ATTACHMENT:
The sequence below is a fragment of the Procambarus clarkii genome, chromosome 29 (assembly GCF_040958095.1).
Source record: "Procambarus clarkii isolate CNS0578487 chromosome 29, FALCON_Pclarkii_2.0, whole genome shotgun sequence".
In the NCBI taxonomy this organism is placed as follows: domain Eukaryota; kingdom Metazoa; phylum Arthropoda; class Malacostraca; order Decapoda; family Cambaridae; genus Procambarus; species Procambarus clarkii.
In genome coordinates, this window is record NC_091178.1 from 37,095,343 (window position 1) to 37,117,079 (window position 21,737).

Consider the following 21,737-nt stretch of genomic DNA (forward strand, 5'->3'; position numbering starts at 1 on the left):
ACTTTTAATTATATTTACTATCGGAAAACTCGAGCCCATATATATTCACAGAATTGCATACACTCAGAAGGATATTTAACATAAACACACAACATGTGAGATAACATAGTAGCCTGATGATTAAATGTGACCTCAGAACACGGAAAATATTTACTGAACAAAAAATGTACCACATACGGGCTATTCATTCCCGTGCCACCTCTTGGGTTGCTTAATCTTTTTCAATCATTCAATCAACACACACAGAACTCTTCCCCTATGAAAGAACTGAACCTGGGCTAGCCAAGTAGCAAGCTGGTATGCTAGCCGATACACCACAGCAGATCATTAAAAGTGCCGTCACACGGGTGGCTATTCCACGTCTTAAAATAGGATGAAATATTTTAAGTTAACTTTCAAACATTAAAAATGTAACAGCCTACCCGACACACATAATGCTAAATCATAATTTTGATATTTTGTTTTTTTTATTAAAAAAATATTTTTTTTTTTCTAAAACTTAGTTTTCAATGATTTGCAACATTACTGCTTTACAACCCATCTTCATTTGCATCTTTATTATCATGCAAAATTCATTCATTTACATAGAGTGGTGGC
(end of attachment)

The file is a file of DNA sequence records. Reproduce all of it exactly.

The sequence below is a fragment of the Procambarus clarkii genome, chromosome 29 (assembly GCF_040958095.1).
Source record: "Procambarus clarkii isolate CNS0578487 chromosome 29, FALCON_Pclarkii_2.0, whole genome shotgun sequence".
In the NCBI taxonomy this organism is placed as follows: domain Eukaryota; kingdom Metazoa; phylum Arthropoda; class Malacostraca; order Decapoda; family Cambaridae; genus Procambarus; species Procambarus clarkii.
In genome coordinates, this window is record NC_091178.1 from 37,095,343 (window position 1) to 37,117,079 (window position 21,737).

Consider the following 21,737-nt stretch of genomic DNA (forward strand, 5'->3'; position numbering starts at 1 on the left):
ACTTTTAATTATATTTACTATCGGAAAACTCGAGCCCATATATATTCACAGAATTGCATACACTCAGAAGGATATTTAACATAAACACACAACATGTGAGATAACATAGTAGCCTGATGATTAAATGTGACCTCAGAACACGGAAAATATTTACTGAACAAAAAATGTACCACATACGGGCTATTCATTCCCGTGCCACCTCTTGGGTTGCTTAATCTTTTTCAATCATTCAATCAACACACACAGAACTCTTCCCCTATGAAAGAACTGAACCTGGGCTAGCCAAGTAGCAAGCTGGTATGCTAGCCGATACACCACAGCAGATCATTAAAAGTGCCGTCACACGGGTGGCTATTCCACGTCTTAAAATAGGATGAAATATTTTAAGTTAACTTTCAAACATTAAAAATGTAACAGCCTACCCGACACACATAATGCTAAATCATAATTTTGATATTTTGTTTTTTTTATTAAAAAAATATTTTTTTTTTTCTAAAACTTAGTTTTCAATGATTTGCAACATTACTGCTTTACAACCCATCTTCATTTGCATCTTTATTATCATGCAAAATTCATTCATTTACATAGAGTGGTGGC